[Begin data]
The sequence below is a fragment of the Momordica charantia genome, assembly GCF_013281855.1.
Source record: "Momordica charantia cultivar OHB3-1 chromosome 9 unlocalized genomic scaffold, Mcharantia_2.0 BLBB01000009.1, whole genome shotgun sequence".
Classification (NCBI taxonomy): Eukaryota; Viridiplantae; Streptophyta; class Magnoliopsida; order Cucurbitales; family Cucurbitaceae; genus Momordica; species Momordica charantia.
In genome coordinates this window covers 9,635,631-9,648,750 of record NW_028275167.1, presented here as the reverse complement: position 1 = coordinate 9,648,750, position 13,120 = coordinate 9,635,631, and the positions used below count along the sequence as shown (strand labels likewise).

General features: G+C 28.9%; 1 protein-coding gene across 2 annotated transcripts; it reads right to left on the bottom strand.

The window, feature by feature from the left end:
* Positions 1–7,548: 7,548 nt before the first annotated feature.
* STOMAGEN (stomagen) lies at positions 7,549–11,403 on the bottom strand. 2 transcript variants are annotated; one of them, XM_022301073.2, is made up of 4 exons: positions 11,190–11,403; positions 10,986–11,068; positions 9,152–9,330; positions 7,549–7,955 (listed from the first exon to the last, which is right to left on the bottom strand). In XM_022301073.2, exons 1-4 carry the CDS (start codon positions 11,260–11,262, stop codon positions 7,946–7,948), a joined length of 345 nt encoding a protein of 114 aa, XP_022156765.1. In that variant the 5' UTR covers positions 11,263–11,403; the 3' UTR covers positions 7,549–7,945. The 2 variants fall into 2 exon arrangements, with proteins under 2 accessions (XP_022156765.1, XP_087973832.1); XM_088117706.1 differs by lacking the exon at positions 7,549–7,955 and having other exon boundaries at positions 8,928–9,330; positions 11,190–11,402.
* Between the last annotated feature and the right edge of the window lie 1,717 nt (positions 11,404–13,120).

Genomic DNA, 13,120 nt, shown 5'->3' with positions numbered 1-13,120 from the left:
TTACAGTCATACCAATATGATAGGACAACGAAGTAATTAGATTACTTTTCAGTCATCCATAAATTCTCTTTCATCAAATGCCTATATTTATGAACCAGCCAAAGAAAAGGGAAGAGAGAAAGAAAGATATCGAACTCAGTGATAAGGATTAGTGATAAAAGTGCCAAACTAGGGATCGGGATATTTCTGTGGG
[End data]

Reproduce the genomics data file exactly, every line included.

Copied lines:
The sequence below is a fragment of the Momordica charantia genome, assembly GCF_013281855.1.
Source record: "Momordica charantia cultivar OHB3-1 chromosome 9 unlocalized genomic scaffold, Mcharantia_2.0 BLBB01000009.1, whole genome shotgun sequence".
Classification (NCBI taxonomy): Eukaryota; Viridiplantae; Streptophyta; class Magnoliopsida; order Cucurbitales; family Cucurbitaceae; genus Momordica; species Momordica charantia.
In genome coordinates this window covers 9,635,631-9,648,750 of record NW_028275167.1, presented here as the reverse complement: position 1 = coordinate 9,648,750, position 13,120 = coordinate 9,635,631, and the positions used below count along the sequence as shown (strand labels likewise).

General features: G+C 28.9%; 1 protein-coding gene across 2 annotated transcripts; it reads right to left on the bottom strand.

The window, feature by feature from the left end:
* Positions 1–7,548: 7,548 nt before the first annotated feature.
* STOMAGEN (stomagen) lies at positions 7,549–11,403 on the bottom strand. 2 transcript variants are annotated; one of them, XM_022301073.2, is made up of 4 exons: positions 11,190–11,403; positions 10,986–11,068; positions 9,152–9,330; positions 7,549–7,955 (listed from the first exon to the last, which is right to left on the bottom strand). In XM_022301073.2, exons 1-4 carry the CDS (start codon positions 11,260–11,262, stop codon positions 7,946–7,948), a joined length of 345 nt encoding a protein of 114 aa, XP_022156765.1. In that variant the 5' UTR covers positions 11,263–11,403; the 3' UTR covers positions 7,549–7,945. The 2 variants fall into 2 exon arrangements, with proteins under 2 accessions (XP_022156765.1, XP_087973832.1); XM_088117706.1 differs by lacking the exon at positions 7,549–7,955 and having other exon boundaries at positions 8,928–9,330; positions 11,190–11,402.
* Between the last annotated feature and the right edge of the window lie 1,717 nt (positions 11,404–13,120).

Genomic DNA, 13,120 nt, shown 5'->3' with positions numbered 1-13,120 from the left:
TTACAGTCATACCAATATGATAGGACAACGAAGTAATTAGATTACTTTTCAGTCATCCATAAATTCTCTTTCATCAAATGCCTATATTTATGAACCAGCCAAAGAAAAGGGAAGAGAGAAAGAAAGATATCGAACTCAGTGATAAGGATTAGTGATAAAAGTGCCAAACTAGGGATCGGGATATTTCTGTGGG